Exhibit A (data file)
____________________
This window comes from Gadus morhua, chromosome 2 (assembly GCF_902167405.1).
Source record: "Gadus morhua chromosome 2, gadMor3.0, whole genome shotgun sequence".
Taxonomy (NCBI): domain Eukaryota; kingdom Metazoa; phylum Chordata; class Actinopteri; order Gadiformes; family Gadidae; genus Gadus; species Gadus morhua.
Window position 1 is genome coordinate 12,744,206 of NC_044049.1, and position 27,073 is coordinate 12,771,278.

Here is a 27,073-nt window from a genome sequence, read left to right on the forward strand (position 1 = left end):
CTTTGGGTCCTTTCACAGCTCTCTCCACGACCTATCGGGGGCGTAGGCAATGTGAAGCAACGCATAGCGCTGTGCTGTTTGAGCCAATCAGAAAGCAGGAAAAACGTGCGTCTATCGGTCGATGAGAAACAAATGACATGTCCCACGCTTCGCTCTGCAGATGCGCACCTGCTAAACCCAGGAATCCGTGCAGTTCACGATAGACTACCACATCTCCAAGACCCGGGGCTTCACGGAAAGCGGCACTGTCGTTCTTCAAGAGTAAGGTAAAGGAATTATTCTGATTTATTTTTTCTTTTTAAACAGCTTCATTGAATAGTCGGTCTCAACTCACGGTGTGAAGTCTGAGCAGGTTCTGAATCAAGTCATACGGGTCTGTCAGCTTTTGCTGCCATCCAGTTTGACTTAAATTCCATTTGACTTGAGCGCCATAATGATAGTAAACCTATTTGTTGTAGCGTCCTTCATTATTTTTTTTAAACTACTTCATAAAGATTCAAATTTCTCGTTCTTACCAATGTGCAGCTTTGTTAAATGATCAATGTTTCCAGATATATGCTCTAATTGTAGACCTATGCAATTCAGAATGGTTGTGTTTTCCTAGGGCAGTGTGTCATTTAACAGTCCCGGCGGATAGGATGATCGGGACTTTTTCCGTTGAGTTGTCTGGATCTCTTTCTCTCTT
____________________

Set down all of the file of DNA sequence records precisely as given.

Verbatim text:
This window comes from Gadus morhua, chromosome 2 (assembly GCF_902167405.1).
Source record: "Gadus morhua chromosome 2, gadMor3.0, whole genome shotgun sequence".
Taxonomy (NCBI): domain Eukaryota; kingdom Metazoa; phylum Chordata; class Actinopteri; order Gadiformes; family Gadidae; genus Gadus; species Gadus morhua.
Window position 1 is genome coordinate 12,744,206 of NC_044049.1, and position 27,073 is coordinate 12,771,278.

Here is a 27,073-nt window from a genome sequence, read left to right on the forward strand (position 1 = left end):
CTTTGGGTCCTTTCACAGCTCTCTCCACGACCTATCGGGGGCGTAGGCAATGTGAAGCAACGCATAGCGCTGTGCTGTTTGAGCCAATCAGAAAGCAGGAAAAACGTGCGTCTATCGGTCGATGAGAAACAAATGACATGTCCCACGCTTCGCTCTGCAGATGCGCACCTGCTAAACCCAGGAATCCGTGCAGTTCACGATAGACTACCACATCTCCAAGACCCGGGGCTTCACGGAAAGCGGCACTGTCGTTCTTCAAGAGTAAGGTAAAGGAATTATTCTGATTTATTTTTTCTTTTTAAACAGCTTCATTGAATAGTCGGTCTCAACTCACGGTGTGAAGTCTGAGCAGGTTCTGAATCAAGTCATACGGGTCTGTCAGCTTTTGCTGCCATCCAGTTTGACTTAAATTCCATTTGACTTGAGCGCCATAATGATAGTAAACCTATTTGTTGTAGCGTCCTTCATTATTTTTTTTAAACTACTTCATAAAGATTCAAATTTCTCGTTCTTACCAATGTGCAGCTTTGTTAAATGATCAATGTTTCCAGATATATGCTCTAATTGTAGACCTATGCAATTCAGAATGGTTGTGTTTTCCTAGGGCAGTGTGTCATTTAACAGTCCCGGCGGATAGGATGATCGGGACTTTTTCCGTTGAGTTGTCTGGATCTCTTTCTCTCTT